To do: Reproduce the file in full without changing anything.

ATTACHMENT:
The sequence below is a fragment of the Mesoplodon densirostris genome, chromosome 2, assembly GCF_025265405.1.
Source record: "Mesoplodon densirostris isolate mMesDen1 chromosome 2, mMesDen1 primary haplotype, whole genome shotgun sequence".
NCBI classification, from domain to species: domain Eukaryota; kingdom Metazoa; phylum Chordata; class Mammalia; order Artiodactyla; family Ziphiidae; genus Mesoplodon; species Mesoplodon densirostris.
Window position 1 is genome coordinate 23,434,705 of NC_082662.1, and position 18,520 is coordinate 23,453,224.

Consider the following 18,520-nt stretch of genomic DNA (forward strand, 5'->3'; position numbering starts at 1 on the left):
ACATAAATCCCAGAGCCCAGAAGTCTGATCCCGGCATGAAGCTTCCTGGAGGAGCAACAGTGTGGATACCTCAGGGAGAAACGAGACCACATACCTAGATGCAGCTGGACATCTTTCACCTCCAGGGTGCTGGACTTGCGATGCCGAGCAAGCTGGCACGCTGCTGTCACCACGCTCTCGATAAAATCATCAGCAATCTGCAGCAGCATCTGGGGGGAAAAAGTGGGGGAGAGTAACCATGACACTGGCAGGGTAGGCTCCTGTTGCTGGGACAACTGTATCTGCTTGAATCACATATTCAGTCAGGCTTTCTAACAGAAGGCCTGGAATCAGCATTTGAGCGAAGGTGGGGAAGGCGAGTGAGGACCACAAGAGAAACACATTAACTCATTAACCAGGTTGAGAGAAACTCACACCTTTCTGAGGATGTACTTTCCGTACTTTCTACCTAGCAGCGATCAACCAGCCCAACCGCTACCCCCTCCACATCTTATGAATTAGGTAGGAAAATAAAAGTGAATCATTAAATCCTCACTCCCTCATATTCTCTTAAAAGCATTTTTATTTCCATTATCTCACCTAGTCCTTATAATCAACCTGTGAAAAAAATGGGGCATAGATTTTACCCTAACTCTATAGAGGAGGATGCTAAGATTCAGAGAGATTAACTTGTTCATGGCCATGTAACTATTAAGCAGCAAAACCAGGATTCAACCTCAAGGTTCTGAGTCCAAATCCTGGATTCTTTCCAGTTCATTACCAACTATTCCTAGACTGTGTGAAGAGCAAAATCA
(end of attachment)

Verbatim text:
The sequence below is a fragment of the Mesoplodon densirostris genome, chromosome 2, assembly GCF_025265405.1.
Source record: "Mesoplodon densirostris isolate mMesDen1 chromosome 2, mMesDen1 primary haplotype, whole genome shotgun sequence".
NCBI classification, from domain to species: domain Eukaryota; kingdom Metazoa; phylum Chordata; class Mammalia; order Artiodactyla; family Ziphiidae; genus Mesoplodon; species Mesoplodon densirostris.
Window position 1 is genome coordinate 23,434,705 of NC_082662.1, and position 18,520 is coordinate 23,453,224.

Consider the following 18,520-nt stretch of genomic DNA (forward strand, 5'->3'; position numbering starts at 1 on the left):
ACATAAATCCCAGAGCCCAGAAGTCTGATCCCGGCATGAAGCTTCCTGGAGGAGCAACAGTGTGGATACCTCAGGGAGAAACGAGACCACATACCTAGATGCAGCTGGACATCTTTCACCTCCAGGGTGCTGGACTTGCGATGCCGAGCAAGCTGGCACGCTGCTGTCACCACGCTCTCGATAAAATCATCAGCAATCTGCAGCAGCATCTGGGGGGAAAAAGTGGGGGAGAGTAACCATGACACTGGCAGGGTAGGCTCCTGTTGCTGGGACAACTGTATCTGCTTGAATCACATATTCAGTCAGGCTTTCTAACAGAAGGCCTGGAATCAGCATTTGAGCGAAGGTGGGGAAGGCGAGTGAGGACCACAAGAGAAACACATTAACTCATTAACCAGGTTGAGAGAAACTCACACCTTTCTGAGGATGTACTTTCCGTACTTTCTACCTAGCAGCGATCAACCAGCCCAACCGCTACCCCCTCCACATCTTATGAATTAGGTAGGAAAATAAAAGTGAATCATTAAATCCTCACTCCCTCATATTCTCTTAAAAGCATTTTTATTTCCATTATCTCACCTAGTCCTTATAATCAACCTGTGAAAAAAATGGGGCATAGATTTTACCCTAACTCTATAGAGGAGGATGCTAAGATTCAGAGAGATTAACTTGTTCATGGCCATGTAACTATTAAGCAGCAAAACCAGGATTCAACCTCAAGGTTCTGAGTCCAAATCCTGGATTCTTTCCAGTTCATTACCAACTATTCCTAGACTGTGTGAAGAGCAAAATCA